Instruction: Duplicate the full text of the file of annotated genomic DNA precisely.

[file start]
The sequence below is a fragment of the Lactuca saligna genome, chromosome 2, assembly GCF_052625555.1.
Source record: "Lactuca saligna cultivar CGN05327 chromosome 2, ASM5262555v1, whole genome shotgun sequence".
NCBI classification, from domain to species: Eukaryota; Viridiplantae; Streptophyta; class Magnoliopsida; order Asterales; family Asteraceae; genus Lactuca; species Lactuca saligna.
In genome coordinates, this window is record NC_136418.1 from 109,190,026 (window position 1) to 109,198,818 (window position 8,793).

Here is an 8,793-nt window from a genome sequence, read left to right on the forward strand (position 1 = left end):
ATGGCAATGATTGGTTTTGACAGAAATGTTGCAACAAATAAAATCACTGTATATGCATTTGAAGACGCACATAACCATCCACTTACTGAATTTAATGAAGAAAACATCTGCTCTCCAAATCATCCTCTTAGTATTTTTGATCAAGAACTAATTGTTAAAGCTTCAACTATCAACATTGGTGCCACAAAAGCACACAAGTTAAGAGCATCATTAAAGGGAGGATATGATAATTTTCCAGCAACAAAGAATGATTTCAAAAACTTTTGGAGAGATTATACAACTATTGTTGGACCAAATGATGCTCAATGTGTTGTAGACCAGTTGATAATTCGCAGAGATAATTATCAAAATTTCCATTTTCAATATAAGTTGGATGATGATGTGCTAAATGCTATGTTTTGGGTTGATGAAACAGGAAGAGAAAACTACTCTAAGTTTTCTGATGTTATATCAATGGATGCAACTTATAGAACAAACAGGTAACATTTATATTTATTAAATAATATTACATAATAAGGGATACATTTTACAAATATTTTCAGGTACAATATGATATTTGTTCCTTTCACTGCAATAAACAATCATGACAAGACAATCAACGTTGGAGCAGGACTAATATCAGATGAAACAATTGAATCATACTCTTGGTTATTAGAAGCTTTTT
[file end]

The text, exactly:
The sequence below is a fragment of the Lactuca saligna genome, chromosome 2, assembly GCF_052625555.1.
Source record: "Lactuca saligna cultivar CGN05327 chromosome 2, ASM5262555v1, whole genome shotgun sequence".
NCBI classification, from domain to species: Eukaryota; Viridiplantae; Streptophyta; class Magnoliopsida; order Asterales; family Asteraceae; genus Lactuca; species Lactuca saligna.
In genome coordinates, this window is record NC_136418.1 from 109,190,026 (window position 1) to 109,198,818 (window position 8,793).

Here is an 8,793-nt window from a genome sequence, read left to right on the forward strand (position 1 = left end):
ATGGCAATGATTGGTTTTGACAGAAATGTTGCAACAAATAAAATCACTGTATATGCATTTGAAGACGCACATAACCATCCACTTACTGAATTTAATGAAGAAAACATCTGCTCTCCAAATCATCCTCTTAGTATTTTTGATCAAGAACTAATTGTTAAAGCTTCAACTATCAACATTGGTGCCACAAAAGCACACAAGTTAAGAGCATCATTAAAGGGAGGATATGATAATTTTCCAGCAACAAAGAATGATTTCAAAAACTTTTGGAGAGATTATACAACTATTGTTGGACCAAATGATGCTCAATGTGTTGTAGACCAGTTGATAATTCGCAGAGATAATTATCAAAATTTCCATTTTCAATATAAGTTGGATGATGATGTGCTAAATGCTATGTTTTGGGTTGATGAAACAGGAAGAGAAAACTACTCTAAGTTTTCTGATGTTATATCAATGGATGCAACTTATAGAACAAACAGGTAACATTTATATTTATTAAATAATATTACATAATAAGGGATACATTTTACAAATATTTTCAGGTACAATATGATATTTGTTCCTTTCACTGCAATAAACAATCATGACAAGACAATCAACGTTGGAGCAGGACTAATATCAGATGAAACAATTGAATCATACTCTTGGTTATTAGAAGCTTTTT